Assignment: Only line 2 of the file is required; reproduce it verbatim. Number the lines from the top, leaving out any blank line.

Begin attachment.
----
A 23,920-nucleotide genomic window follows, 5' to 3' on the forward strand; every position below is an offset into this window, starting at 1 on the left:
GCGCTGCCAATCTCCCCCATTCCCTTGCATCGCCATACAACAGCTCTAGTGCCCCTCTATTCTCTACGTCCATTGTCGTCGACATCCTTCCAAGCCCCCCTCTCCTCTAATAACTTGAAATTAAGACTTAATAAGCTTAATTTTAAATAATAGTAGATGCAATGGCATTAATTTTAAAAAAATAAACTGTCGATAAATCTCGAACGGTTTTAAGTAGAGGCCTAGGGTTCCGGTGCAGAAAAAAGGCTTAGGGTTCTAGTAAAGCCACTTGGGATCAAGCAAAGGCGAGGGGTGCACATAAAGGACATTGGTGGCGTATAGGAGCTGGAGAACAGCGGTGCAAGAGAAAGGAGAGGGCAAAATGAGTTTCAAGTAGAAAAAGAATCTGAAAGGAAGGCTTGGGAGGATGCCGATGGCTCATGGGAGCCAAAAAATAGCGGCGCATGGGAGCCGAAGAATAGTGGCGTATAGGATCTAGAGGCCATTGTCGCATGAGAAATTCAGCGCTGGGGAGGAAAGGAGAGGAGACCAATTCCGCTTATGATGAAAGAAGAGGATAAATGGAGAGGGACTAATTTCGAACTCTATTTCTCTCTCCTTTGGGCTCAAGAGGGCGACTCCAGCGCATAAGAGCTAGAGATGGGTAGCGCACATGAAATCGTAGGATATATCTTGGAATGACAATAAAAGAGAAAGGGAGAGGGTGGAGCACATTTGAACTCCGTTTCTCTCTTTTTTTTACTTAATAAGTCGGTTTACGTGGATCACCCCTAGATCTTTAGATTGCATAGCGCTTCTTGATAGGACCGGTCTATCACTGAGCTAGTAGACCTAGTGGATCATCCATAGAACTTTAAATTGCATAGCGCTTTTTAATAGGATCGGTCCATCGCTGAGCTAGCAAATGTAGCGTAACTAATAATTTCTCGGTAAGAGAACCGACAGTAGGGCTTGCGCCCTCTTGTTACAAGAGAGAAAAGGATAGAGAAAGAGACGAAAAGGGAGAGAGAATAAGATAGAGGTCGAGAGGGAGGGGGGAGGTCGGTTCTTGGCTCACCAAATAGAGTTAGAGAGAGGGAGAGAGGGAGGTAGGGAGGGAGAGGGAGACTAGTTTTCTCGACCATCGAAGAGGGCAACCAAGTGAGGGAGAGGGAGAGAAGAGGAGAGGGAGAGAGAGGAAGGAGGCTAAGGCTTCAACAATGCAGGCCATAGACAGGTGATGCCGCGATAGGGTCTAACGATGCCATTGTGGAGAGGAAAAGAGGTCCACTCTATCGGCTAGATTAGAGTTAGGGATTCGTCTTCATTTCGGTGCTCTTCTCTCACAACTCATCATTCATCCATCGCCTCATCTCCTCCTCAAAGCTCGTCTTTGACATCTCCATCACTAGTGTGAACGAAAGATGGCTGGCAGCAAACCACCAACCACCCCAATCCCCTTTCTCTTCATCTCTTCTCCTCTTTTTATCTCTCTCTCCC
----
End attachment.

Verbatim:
GCGCTGCCAATCTCCCCCATTCCCTTGCATCGCCATACAACAGCTCTAGTGCCCCTCTATTCTCTACGTCCATTGTCGTCGACATCCTTCCAAGCCCCCCTCTCCTCTAATAACTTGAAATTAAGACTTAATAAGCTTAATTTTAAATAATAGTAGATGCAATGGCATTAATTTTAAAAAAATAAACTGTCGATAAATCTCGAACGGTTTTAAGTAGAGGCCTAGGGTTCCGGTGCAGAAAAAAGGCTTAGGGTTCTAGTAAAGCCACTTGGGATCAAGCAAAGGCGAGGGGTGCACATAAAGGACATTGGTGGCGTATAGGAGCTGGAGAACAGCGGTGCAAGAGAAAGGAGAGGGCAAAATGAGTTTCAAGTAGAAAAAGAATCTGAAAGGAAGGCTTGGGAGGATGCCGATGGCTCATGGGAGCCAAAAAATAGCGGCGCATGGGAGCCGAAGAATAGTGGCGTATAGGATCTAGAGGCCATTGTCGCATGAGAAATTCAGCGCTGGGGAGGAAAGGAGAGGAGACCAATTCCGCTTATGATGAAAGAAGAGGATAAATGGAGAGGGACTAATTTCGAACTCTATTTCTCTCTCCTTTGGGCTCAAGAGGGCGACTCCAGCGCATAAGAGCTAGAGATGGGTAGCGCACATGAAATCGTAGGATATATCTTGGAATGACAATAAAAGAGAAAGGGAGAGGGTGGAGCACATTTGAACTCCGTTTCTCTCTTTTTTTTACTTAATAAGTCGGTTTACGTGGATCACCCCTAGATCTTTAGATTGCATAGCGCTTCTTGATAGGACCGGTCTATCACTGAGCTAGTAGACCTAGTGGATCATCCATAGAACTTTAAATTGCATAGCGCTTTTTAATAGGATCGGTCCATCGCTGAGCTAGCAAATGTAGCGTAACTAATAATTTCTCGGTAAGAGAACCGACAGTAGGGCTTGCGCCCTCTTGTTACAAGAGAGAAAAGGATAGAGAAAGAGACGAAAAGGGAGAGAGAATAAGATAGAGGTCGAGAGGGAGGGGGGAGGTCGGTTCTTGGCTCACCAAATAGAGTTAGAGAGAGGGAGAGAGGGAGGTAGGGAGGGAGAGGGAGACTAGTTTTCTCGACCATCGAAGAGGGCAACCAAGTGAGGGAGAGGGAGAGAAGAGGAGAGGGAGAGAGAGGAAGGAGGCTAAGGCTTCAACAATGCAGGCCATAGACAGGTGATGCCGCGATAGGGTCTAACGATGCCATTGTGGAGAGGAAAAGAGGTCCACTCTATCGGCTAGATTAGAGTTAGGGATTCGTCTTCATTTCGGTGCTCTTCTCTCACAACTCATCATTCATCCATCGCCTCATCTCCTCCTCAAAGCTCGTCTTTGACATCTCCATCACTAGTGTGAACGAAAGATGGCTGGCAGCAAACCACCAACCACCCCAATCCCCTTTCTCTTCATCTCTTCTCCTCTTTTTATCTCTCTCTCCC